by David Williams
DNA ligase 4 (also known as DNA ligase IV or polydeoxyribonucleotide synthase [ATP] 4) is one of four specific types of ATP-dependent DNA ligase enzymes found in mammals. This group of enzymes possesses a shared function of resolving single strand discontinuities and breaks in double stranded DNA molecules by catalyzing the formation of phosphodiester bonds. DNA ligase 4, specifically, is implicated in two major repair/recombination processes in mammalian cells in addition to its main ligase function, namely repairing double-stranded breaks (DSBs) and carrying out V(D)J recombination.
DSBs, which are induced by ionizing radiation and other radioactive agents, are some of the most dangerous forms of damage that can affect a cell 1). They result in loss or rearrangement of genomic material, events that can lead to cell death or tumor formation. V(D)J recombination is the process by which segments of immunoglobulin genes and T-cell receptors are rearranged during development of the vertebrate immune system 2). These rearrangements are crucial in contributing to the diversity and adaptability of the mammalian immune response. DNA ligase 4 accomplishes these two disparate functions through a common pathway termed non-homologous end joining (NHEJ), a process that involves correcting a double stranded break by directly splicing together the broken ends of a DNA strand. However, DNA ligase 4 does not work alone when carrying out the functions of NHEJ; it works in junction with Xrcc4, a DNA repair protein that binds to DNA ligase 4, forming a complex that enhances ligase function 3). Cells defective in either DNA ligase 4 or Xrcc4 are hypersensitive to ionizing radiation and cannot carry out V(D)J recombination. Furthermore, DNA ligase 4 or Xrcc4 deficiency in mice causes genomic instability and embryonic lethality 4).
DNA ligase 4 contains 911 amino acids, all of which have been completely sequenced 5). All four forms of mammalian ATP-dependent DNA ligase contain a similar molecular structure consisting of two domains, a catalytic domain (CD or Domain 1) and a non-catalytic domain (NCD or Domain 2) 6). These two domains are also called the adenylation domain and oligo-binding domain, respectively.
Figure 1: Important Structural Regions of DNA Ligase 4
Six conserved motifs (designated I, III, IIIa, IV, V, and VI) have been identified among DNA ligases, of which five are found in the CD. I, III, IIIA, IV, and V are essential for ATP binding and the auto-adenylation reaction involved in ligation function. Motif I, containing a critically important lysine residue, forms the active site loop of the enzyme and comprises part of the ATP binding pocket 7). In addition to these two domains, DNA ligase 4 contains an additional N-terminal DNA-binding domain (DBD) that is required for efficient ligation and enables these ligases to encircle DNA 8). Together, the CD, NCD, and DBD make up the catalytic core of DNA ligase 4. Following the N-terminal catalytic core of DNA ligase 4 is a large C-terminal region containing a tandem repeat of BRCT domains, a structural motif that is commonly found in proteins involved in DNA repair and the signaling of DNA damage 9). It is this C-terminal tail that is responsible for binding to Xrcc4, a partner protein upon which the ligase depends for stability and activity 10). This interaction occurs at a conserved binding site located within a short linker sequence of around 100 amino acids that separates the two BRCT domains 11).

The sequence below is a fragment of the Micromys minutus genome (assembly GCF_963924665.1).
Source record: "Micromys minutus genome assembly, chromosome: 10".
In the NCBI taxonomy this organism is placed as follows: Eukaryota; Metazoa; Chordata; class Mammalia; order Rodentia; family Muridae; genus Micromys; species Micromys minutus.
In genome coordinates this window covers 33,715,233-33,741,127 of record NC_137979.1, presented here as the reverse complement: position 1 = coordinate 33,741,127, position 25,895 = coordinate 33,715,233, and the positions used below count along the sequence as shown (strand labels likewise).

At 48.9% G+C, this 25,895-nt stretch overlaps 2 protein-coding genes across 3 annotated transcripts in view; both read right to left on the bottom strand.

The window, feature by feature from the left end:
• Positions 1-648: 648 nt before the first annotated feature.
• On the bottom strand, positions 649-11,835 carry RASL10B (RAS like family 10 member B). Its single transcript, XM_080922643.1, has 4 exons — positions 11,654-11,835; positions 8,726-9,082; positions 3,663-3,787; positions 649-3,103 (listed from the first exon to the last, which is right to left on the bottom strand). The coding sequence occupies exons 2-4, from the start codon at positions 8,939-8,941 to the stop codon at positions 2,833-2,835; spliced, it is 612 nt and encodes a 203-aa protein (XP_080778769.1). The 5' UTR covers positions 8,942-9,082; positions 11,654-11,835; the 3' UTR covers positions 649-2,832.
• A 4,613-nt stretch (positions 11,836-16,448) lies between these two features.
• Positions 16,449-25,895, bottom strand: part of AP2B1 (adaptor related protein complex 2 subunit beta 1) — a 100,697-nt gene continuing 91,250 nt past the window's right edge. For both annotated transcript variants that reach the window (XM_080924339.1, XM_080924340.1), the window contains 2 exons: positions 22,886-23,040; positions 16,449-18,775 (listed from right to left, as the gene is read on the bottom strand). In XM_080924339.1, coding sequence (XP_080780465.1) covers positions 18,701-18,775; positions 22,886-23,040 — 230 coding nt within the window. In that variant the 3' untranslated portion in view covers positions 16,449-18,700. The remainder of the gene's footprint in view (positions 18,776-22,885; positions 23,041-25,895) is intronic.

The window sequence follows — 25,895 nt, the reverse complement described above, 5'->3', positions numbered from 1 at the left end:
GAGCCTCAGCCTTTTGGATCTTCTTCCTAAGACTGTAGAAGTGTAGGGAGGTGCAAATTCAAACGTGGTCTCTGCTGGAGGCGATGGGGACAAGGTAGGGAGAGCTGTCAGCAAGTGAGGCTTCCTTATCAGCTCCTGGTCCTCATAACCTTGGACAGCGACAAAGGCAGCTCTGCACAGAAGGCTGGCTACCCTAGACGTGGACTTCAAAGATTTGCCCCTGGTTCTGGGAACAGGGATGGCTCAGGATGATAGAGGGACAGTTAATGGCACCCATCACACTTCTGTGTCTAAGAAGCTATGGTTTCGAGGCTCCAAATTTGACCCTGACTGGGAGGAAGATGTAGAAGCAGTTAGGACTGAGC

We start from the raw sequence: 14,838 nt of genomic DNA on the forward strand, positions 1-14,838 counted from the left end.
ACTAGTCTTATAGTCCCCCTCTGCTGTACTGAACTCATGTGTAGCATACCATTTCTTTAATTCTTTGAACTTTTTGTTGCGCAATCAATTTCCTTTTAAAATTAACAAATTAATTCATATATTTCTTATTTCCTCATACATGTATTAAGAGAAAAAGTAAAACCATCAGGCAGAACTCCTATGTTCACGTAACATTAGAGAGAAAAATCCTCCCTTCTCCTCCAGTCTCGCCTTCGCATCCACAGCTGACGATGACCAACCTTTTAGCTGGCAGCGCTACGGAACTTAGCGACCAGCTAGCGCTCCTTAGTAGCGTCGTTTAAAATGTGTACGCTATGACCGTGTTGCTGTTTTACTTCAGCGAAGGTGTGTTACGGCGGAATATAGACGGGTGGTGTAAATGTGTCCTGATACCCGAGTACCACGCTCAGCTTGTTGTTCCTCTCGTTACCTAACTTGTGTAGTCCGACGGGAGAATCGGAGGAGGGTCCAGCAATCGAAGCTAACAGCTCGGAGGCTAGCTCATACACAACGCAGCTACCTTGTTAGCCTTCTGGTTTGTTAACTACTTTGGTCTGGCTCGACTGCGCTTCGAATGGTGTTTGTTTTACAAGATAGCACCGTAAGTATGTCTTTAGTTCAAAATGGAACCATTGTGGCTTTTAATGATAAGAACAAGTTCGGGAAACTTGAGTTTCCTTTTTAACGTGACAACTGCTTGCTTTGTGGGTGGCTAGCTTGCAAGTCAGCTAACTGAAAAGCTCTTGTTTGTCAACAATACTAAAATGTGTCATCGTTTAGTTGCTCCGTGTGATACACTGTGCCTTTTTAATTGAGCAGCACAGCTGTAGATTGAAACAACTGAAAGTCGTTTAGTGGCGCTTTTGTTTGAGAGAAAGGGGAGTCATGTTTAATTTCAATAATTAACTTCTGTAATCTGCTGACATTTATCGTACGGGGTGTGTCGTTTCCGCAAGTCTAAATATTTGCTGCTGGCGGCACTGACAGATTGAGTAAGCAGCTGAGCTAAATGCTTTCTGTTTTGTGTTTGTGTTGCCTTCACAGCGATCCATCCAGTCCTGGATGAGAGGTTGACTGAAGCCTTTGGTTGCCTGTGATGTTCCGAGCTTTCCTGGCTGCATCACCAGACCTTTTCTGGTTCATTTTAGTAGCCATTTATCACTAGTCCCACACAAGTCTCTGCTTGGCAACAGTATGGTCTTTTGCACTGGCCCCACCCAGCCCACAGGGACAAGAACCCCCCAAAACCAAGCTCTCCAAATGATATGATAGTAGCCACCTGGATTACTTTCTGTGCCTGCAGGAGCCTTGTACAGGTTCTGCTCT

The molecular structure of Xrcc4 is worth noting in order to better understand the interactions between the two proteins. Xrcc4 contains 334 amino acids and exhibits a globular N-terminal head domain that folds into a seven-stranded, trumpet-like β-barrel followed by a long helical tail 12). In vivo, the protein is in a state of dynamic equilibrium between its tetrameric form and dimeric form. Like DNA ligase 4, Xrcc4 is functionally active in V(D)J recombination; an Xrcc4 fragment spanning residues 18-204 plays a key role in the process 13).
The complex formed between DNA ligase 4 and Xrcc4 is incredibly strong; the two proteins copurify over a broad spectrum of chromatographic techniques, and their associations withstand many harsh buffer conditions 14). Key sites involved in interactions between the two proteins are amino acid residues 748-784 of DNA ligase 4 (the linker sequence between its two BRCT domains) and residues 180-213 of Xrcc4 15). Various studies have shown the stoichiometry between DNA ligase 4 and Xrcc4 within the complex to be 1:2, respectively. Analysis of the complex via x-ray crystallography shows that a solitary polypeptide chain from DNA ligase 4 interacts with the same region of both chains of one Xrcc4 dimer 16). This sequence of amino acids of DNA ligase 4 (755-782) folds into a flat, slab-like motif – comprising a β hairpin next to a short α helix – that lies across the surfaces of the side-by-side Xrcc4 monomer tails 17).
Figure 2: Interactions between Xrcc4 dimer and Ligase 4
Interactions between the Xrcc4 monomers and the DNA ligase 4 linker sequence are numerous, covering a 1,800 Å2 swath of polar and hydrophobic surface area 18). Worth mentioning is the presence of a network of charged hydrogen bonds that take place at the heart of the Xrcc4-DNA ligase 4 interface and are completely buried. There are also extensive hydrophobic contacts that govern the interface between the Xrcc4 dimer and DNA ligase 4 monomer 19).